What To Do With Dog Poop
What to do with dog poop. The world as been pondering this question for about 20 years, we think. Before then, we never had to think about this. We simply let the dog poop stay wherever our dog left it. We were, of course, careful not to step in it or step in droppings left by other’s dogs. It was a nuisance, but better than taking the time to scoop it up with a poop scooper or a poop bag or a poop pouch that wasn’t yet available. And easier too! We just left it lay.
Times have changed. We are all better educated now. We realize the health risks of unattended dog poop – to humans and to other animals. We realize the environmental ramifications. We now know that dog waste is not just a community nuisance, but a community hazard. It can no longer be left laying on the sidewalk, street, or grass. We must use our poop scooper or our poop bag to pick it up. We can no longer leave the poop lie – we must pick up dog poop.
Occasionally, we must review what we have learned to keep us on our toes. Dog waste is a real health hazard. Canine feces are a common carrier of over 11 diseases. These include Giardiasis, Cryptosporidiosis, Camplyobacteriosis, and also common diseases caused by Salmonella and E. coli. These diseases cause gastrointestinal infections that trigger fever, headache, diarrhea, vomiting and muscle aches. Infections can also affect the eyes, ears and throat. A single gram of dog waste can contain 23 million fecal coliform bacteria. But in addition to all that, the feces can contain heartworms, hookworms, tapeworms, roundworms and whipworms and their eggs. These parasites can also cause acute health effects to us and our children and also to others and their pets. What to do with dog poop – pick it up and safely discard it.
Unattended dog poop will also damage the health of other animals. Coprophagia is the scientific name for consumption of feces. This behavior is often observed in dogs. There have been various hypotheses for this behavior which accounts for its commonness. Dogs are scavengers and this may be within the range of scavenger behavior. Or it may be related to anxiety, stress or numerous health problems including pancreatitis, intestinal infections or food allergies. Or they may simply be hungry. But regardless, eating the unattended feces of another dog will obviously cause additional health problems. Simply picking it up with a poop bag or scooper would eliminate this harm to another animal.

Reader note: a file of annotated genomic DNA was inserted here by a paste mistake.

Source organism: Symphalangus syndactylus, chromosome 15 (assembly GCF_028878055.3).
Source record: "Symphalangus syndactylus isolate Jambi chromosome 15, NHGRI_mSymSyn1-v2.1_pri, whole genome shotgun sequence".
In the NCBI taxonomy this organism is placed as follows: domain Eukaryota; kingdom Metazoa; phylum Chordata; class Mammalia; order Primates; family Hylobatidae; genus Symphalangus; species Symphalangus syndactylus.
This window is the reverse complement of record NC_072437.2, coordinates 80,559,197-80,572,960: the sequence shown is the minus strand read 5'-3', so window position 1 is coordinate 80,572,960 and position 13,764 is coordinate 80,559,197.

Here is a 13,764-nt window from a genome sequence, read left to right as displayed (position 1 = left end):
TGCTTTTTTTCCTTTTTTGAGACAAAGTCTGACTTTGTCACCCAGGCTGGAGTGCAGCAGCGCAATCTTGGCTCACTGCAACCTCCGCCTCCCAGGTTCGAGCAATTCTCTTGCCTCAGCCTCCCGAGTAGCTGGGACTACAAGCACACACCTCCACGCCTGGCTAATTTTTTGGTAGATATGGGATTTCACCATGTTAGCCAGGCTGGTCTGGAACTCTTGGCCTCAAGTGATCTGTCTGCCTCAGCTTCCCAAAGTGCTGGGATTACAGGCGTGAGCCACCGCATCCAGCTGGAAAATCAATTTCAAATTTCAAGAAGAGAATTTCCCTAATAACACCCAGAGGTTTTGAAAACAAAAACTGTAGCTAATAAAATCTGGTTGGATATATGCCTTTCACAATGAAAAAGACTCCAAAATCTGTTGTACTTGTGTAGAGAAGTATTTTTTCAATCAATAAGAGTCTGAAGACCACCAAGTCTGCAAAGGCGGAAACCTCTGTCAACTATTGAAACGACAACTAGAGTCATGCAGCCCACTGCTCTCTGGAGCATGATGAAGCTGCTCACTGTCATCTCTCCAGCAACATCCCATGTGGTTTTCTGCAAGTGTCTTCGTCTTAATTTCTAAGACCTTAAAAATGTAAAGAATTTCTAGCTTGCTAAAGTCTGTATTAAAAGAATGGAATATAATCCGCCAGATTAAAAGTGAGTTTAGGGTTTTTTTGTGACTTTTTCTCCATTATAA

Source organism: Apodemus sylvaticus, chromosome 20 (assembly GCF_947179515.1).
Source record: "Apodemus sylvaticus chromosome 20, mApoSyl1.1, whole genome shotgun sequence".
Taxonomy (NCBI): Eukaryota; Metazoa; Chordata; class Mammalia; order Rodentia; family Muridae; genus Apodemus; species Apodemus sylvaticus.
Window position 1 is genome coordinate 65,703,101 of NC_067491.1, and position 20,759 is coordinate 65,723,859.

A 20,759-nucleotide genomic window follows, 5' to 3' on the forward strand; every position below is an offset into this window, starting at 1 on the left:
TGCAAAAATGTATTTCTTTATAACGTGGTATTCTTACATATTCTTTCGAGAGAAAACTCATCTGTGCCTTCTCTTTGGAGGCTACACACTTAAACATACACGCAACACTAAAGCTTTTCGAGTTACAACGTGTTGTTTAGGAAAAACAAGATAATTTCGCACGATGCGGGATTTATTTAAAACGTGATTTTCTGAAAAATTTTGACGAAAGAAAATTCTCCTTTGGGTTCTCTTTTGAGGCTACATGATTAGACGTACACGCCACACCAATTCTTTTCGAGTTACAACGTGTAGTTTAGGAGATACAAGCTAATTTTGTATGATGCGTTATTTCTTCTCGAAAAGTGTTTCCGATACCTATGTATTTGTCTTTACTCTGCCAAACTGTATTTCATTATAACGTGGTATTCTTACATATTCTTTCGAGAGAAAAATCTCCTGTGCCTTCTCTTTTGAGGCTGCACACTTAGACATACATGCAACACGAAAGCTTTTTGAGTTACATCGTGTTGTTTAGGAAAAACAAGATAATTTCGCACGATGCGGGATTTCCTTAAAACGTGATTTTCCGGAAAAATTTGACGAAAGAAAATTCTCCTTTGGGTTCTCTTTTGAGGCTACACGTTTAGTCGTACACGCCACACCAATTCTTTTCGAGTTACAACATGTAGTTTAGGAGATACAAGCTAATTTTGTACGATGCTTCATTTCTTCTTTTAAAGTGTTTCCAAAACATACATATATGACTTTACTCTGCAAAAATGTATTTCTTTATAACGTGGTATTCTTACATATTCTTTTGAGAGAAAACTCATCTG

The environmental hazards of canine waste also need reviewing. The United States Environmental Protection Agency has called dog poop a source of pollution. If we don’t pick it up, it becomes a major cause of water pollution. It is washed into our streams, rivers and lakes and is a major cause of beach closure. Scientists have determined lab techniques to help us identify what is contaminating our waters. One method is a variant of DNA fingerprinting and another looks at the antibiotic resistance of microbes from different species. Although the methods are new, they are able to distinguish between major and minor sources of pollution and can claim that dogs contribute 20% to 30% of the pollution in a stream. Other studies have placed dogs third on the list of contributors to pollution in contaminated waters. But in some urban areas, dogs have placed even higher. Obviously we must fill our poop bag or poop scooper with dog poop to protect our environment.